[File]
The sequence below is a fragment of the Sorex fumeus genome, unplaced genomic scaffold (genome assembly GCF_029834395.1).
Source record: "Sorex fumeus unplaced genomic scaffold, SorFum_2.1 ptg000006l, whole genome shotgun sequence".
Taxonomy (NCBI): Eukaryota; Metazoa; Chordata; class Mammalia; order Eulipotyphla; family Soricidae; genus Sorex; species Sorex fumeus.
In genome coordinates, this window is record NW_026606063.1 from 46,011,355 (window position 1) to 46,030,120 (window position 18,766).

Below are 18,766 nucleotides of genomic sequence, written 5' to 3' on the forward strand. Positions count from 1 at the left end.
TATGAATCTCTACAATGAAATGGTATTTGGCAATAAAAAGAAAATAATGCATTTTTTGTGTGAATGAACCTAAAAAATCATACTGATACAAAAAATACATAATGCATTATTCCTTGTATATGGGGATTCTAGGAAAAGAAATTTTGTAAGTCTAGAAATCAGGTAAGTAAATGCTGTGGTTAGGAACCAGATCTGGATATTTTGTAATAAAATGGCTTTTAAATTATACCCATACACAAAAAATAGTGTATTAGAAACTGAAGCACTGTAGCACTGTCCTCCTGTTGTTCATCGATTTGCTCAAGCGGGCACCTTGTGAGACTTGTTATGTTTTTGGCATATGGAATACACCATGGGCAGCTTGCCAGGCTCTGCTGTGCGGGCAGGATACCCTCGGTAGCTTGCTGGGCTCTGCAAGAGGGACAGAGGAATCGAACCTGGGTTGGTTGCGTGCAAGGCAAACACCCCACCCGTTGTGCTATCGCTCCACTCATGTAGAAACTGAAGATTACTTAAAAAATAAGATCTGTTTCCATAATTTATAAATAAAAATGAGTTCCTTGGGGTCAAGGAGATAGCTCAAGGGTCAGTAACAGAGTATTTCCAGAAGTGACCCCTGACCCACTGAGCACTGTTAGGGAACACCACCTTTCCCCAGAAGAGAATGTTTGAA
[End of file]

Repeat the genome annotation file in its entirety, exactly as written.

The sequence below is a fragment of the Sorex fumeus genome, unplaced genomic scaffold (genome assembly GCF_029834395.1).
Source record: "Sorex fumeus unplaced genomic scaffold, SorFum_2.1 ptg000006l, whole genome shotgun sequence".
Taxonomy (NCBI): Eukaryota; Metazoa; Chordata; class Mammalia; order Eulipotyphla; family Soricidae; genus Sorex; species Sorex fumeus.
In genome coordinates, this window is record NW_026606063.1 from 46,011,355 (window position 1) to 46,030,120 (window position 18,766).

Below are 18,766 nucleotides of genomic sequence, written 5' to 3' on the forward strand. Positions count from 1 at the left end.
TATGAATCTCTACAATGAAATGGTATTTGGCAATAAAAAGAAAATAATGCATTTTTTGTGTGAATGAACCTAAAAAATCATACTGATACAAAAAATACATAATGCATTATTCCTTGTATATGGGGATTCTAGGAAAAGAAATTTTGTAAGTCTAGAAATCAGGTAAGTAAATGCTGTGGTTAGGAACCAGATCTGGATATTTTGTAATAAAATGGCTTTTAAATTATACCCATACACAAAAAATAGTGTATTAGAAACTGAAGCACTGTAGCACTGTCCTCCTGTTGTTCATCGATTTGCTCAAGCGGGCACCTTGTGAGACTTGTTATGTTTTTGGCATATGGAATACACCATGGGCAGCTTGCCAGGCTCTGCTGTGCGGGCAGGATACCCTCGGTAGCTTGCTGGGCTCTGCAAGAGGGACAGAGGAATCGAACCTGGGTTGGTTGCGTGCAAGGCAAACACCCCACCCGTTGTGCTATCGCTCCACTCATGTAGAAACTGAAGATTACTTAAAAAATAAGATCTGTTTCCATAATTTATAAATAAAAATGAGTTCCTTGGGGTCAAGGAGATAGCTCAAGGGTCAGTAACAGAGTATTTCCAGAAGTGACCCCTGACCCACTGAGCACTGTTAGGGAACACCACCTTTCCCCAGAAGAGAATGTTTGAA